Sam Bucci, Head of Optical Networking at Nokia, said: “As a world-class provider of silicon photonics solutions, advanced packaging and custom design services, Elenion provides a strong strategic fit for Nokia. Its solutions can be readily integrated into Nokia’s product offerings and address multiple high growth segments including 5G, cloud and data center networking. When combined with Nokia, Elenion technologies will accelerate the growth and scale of Nokia’s optical networking business, while enabling us to cost-effectively address new markets.”

Larry Schwerin, CEO of Elenion Technologies, said: “Nokia is an industry leader in networking systems, including advanced coherent optical interfaces and hyperscale datacenter solutions. Elenion benefits by having its technology incorporated into an industry-leading portfolio and with a company offering solutions across a wide array of networking applications. Nokia’s strong optical industry leadership, size, scale, global reach, and ongoing commitment to investment in key technologies vastly accelerates the adoption of Elenion silicon photonics technology.”


Elenion debuts Silicon Photonic BGA Packaged Coherent Optical Sub-Assembly

Elenion Technologies, a start-up developing silicon photonics-based System-on-Chip solutions, announced its next-generation Coherent Silicon Transmitter and Receiver CSTAR optical BGA platform for transmission of up to 600G on a single wavelength, as well as new small form factors for compact pluggable modules such as OIF 400G ZR QSFP-DD.

The CSTAR-200 is a DSP agnostic, coherent optical engine that enables pluggables such as CFP2-DCO and on-board applications, from data center interconnect to long haul in 100/200G coherent optical communication links.

“We are excited to be partnering with Elenion on our award winning CFP2-DCO. Elenion’s CSTAR platform allows us to offer differentiated coherent solutions to our customers,” said Siraj ElAhmadi, President & General Manager, Menara Networks.

The CSTAR platform comprises a multi-chip-module (MCM) and integrates Elenion’s advanced Silicon Photonics and RFICs. Integrated into a non-hermetic BGA package, CSTAR offers the next generation coherent optical engine for todays and future 100 to 600Gb/s Network applications.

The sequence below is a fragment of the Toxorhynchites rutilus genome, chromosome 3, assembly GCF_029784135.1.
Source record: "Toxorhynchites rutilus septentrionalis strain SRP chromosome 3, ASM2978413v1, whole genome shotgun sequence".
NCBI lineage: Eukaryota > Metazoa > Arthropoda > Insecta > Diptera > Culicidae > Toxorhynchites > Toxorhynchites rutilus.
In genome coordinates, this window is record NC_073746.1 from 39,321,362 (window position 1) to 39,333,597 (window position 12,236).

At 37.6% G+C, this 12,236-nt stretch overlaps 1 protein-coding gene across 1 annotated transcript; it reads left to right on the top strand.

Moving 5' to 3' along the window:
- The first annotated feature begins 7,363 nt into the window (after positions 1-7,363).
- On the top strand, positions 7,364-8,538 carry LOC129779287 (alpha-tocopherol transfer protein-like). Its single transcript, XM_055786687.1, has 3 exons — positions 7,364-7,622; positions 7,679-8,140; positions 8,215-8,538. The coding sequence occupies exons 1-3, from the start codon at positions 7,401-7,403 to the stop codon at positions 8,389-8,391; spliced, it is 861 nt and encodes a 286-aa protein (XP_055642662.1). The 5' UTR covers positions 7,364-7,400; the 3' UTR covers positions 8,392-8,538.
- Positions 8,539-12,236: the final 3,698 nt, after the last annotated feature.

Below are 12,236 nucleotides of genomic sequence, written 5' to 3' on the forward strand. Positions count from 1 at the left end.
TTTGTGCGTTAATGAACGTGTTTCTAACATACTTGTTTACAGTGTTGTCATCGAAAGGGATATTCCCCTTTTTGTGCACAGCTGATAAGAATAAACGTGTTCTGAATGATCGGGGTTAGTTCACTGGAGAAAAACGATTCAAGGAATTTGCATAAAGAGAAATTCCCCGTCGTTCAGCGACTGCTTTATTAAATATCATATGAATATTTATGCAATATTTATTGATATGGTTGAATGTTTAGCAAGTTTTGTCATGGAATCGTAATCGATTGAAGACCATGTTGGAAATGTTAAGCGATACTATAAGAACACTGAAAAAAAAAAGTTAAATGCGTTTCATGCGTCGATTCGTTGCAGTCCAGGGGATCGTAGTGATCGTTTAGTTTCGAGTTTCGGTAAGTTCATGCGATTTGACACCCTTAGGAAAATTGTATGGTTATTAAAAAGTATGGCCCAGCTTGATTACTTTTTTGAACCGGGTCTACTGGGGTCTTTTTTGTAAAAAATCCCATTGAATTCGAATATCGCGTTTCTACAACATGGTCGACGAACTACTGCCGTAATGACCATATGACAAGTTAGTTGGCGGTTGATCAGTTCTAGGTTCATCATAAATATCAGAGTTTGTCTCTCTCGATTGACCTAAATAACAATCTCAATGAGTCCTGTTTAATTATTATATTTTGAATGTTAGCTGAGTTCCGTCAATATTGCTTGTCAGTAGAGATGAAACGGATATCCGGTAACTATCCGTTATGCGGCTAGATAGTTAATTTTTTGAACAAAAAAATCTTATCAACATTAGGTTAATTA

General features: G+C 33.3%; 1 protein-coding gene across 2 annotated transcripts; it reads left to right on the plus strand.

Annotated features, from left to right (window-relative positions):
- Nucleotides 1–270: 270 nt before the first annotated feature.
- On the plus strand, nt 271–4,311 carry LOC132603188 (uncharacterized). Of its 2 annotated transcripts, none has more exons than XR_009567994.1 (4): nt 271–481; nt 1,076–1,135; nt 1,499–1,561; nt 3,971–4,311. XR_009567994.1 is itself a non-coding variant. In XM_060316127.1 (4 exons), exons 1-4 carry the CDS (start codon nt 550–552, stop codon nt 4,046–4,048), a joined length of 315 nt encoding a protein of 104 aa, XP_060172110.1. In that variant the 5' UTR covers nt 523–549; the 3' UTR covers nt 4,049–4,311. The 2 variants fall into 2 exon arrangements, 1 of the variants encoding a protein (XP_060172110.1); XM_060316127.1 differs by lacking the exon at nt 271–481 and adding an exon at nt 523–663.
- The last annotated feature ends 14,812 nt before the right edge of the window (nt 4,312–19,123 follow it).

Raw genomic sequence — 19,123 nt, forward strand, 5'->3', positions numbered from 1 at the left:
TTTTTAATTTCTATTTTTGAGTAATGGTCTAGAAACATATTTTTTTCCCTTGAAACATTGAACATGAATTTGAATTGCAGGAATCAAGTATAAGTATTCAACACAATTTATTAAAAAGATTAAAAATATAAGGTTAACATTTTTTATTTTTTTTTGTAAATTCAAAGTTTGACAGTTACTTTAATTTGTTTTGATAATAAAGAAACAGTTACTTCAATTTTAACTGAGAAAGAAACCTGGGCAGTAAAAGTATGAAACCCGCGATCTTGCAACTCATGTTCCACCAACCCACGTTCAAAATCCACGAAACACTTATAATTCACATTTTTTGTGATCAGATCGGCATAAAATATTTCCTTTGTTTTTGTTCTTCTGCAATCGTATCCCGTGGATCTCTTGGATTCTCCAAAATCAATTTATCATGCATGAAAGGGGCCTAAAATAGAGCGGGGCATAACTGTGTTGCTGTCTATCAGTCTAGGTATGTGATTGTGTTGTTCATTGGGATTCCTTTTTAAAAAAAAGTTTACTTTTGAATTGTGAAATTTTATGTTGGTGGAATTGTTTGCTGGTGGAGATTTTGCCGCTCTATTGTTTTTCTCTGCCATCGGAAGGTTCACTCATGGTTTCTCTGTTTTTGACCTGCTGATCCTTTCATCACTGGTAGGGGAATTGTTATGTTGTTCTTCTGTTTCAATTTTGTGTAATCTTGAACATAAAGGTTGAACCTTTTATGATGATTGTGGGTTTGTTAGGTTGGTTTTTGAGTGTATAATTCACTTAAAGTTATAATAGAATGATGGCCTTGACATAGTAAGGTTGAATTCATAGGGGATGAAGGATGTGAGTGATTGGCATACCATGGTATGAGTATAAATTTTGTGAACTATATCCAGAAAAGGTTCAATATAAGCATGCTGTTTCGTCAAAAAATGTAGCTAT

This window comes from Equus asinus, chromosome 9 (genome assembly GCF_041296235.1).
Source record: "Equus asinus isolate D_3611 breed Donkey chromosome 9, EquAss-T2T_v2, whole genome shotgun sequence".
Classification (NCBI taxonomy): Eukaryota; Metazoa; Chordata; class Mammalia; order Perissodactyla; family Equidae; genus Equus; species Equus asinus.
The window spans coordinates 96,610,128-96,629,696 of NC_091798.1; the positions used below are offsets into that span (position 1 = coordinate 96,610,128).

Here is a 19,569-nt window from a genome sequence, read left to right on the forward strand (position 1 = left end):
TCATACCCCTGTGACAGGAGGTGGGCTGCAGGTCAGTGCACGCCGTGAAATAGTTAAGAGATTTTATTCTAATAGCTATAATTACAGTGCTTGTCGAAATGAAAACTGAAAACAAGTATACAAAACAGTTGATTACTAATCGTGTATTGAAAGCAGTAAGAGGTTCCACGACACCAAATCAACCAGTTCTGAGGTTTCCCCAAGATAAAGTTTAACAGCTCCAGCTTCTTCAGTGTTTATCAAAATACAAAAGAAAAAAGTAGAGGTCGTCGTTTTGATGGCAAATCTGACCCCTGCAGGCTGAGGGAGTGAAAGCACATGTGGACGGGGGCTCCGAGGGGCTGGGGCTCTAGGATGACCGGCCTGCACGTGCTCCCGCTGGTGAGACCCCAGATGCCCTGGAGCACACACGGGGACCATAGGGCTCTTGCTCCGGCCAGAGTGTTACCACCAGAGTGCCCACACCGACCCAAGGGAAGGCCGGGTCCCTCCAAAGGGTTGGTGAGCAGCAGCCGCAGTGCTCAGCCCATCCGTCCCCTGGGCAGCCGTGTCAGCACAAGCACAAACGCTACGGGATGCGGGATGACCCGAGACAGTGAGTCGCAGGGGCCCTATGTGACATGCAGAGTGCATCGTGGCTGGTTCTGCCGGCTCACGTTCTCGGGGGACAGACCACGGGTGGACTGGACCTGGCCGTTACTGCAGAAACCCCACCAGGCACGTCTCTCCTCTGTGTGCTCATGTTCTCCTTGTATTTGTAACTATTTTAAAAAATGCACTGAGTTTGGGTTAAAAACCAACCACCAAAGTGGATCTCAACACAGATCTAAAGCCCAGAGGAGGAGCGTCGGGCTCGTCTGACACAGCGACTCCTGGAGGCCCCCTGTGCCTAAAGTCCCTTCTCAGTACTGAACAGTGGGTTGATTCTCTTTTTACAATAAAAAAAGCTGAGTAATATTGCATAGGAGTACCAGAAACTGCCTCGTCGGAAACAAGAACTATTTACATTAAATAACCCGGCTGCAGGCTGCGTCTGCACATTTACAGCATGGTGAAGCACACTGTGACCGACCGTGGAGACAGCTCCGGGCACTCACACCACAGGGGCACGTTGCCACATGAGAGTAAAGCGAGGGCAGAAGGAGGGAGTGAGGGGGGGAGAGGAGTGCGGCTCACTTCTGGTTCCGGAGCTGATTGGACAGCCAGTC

“From the beginning at Elenion, we’ve built our silicon photonic chips in a production CMOS fab, which enables us to build complex optical devices. Having leveraged on-chip complexity to eliminate all of the isolators, lenses, and other free space optics from our package, Elenion is taking these chips and having them assembled in a production electronics-attach environment, reusing the infrastructure investment from the ASIC industry. We believe that this is a milestone for the silicon photonics industry, and represents an inflection point with regard to the cost of packaging for silicon photonics and integrated photonic components in general,” said Michael Hochberg, CTO, Elenion.

Thursday, January 9, 2020

Inphi milestone: 100,000 COLORZ silicon photonics PAM4 units shipped

Inphi noted a company milestone -- the shipment of more than 100,000 COLORZ units, its Silicon Photonics PAM4 platform solution for 80km DWDM connectivity in a QSFP28 form factor.

Inphi said its unique approach in integrating PAM4 CMOS with silicon photonics enables the platform to achieve a 60% in cost and a 75% in power savings. Accomplishing the COLORZ ramp to 100k within a span of only three years also validates the network inflection point in the adoption of switch pluggable DWDM optics.

Initially developed for the requirements of Microsoft, the COLORZ platform solution has now been deployed by more than 40 network operators, ranging from wireless carriers to military and educational networks. The operational simplicity combined with the economic value proposition continues to drive the adoption of COLORZ in the market place.

“We are excited to announce this milestone as its both an extraordinary achievement for the DCI market and for Inphi,” said Dr. Ford Tamer, Chief Executive Officer at Inphi. “This significant accomplishment underscores Inphi’s commitment to delivering technological innovations that dramatically increase the speed of data movement between data centers and help reduce total cost of ownership for cloud network operators.”

Yousef Khalidi, Corporate Vice President, Azure Networking, Microsoft Corp. said, “Inphi shares our vision for DCI connectivity and we applaud their achievement of a significant milestone. Inphi’s COLORZ platform has been an important contributor to Microsoft’s high bandwidth metro design, to help enable greater cloud performance in a highly scalable solution.”

http://www.inphi.com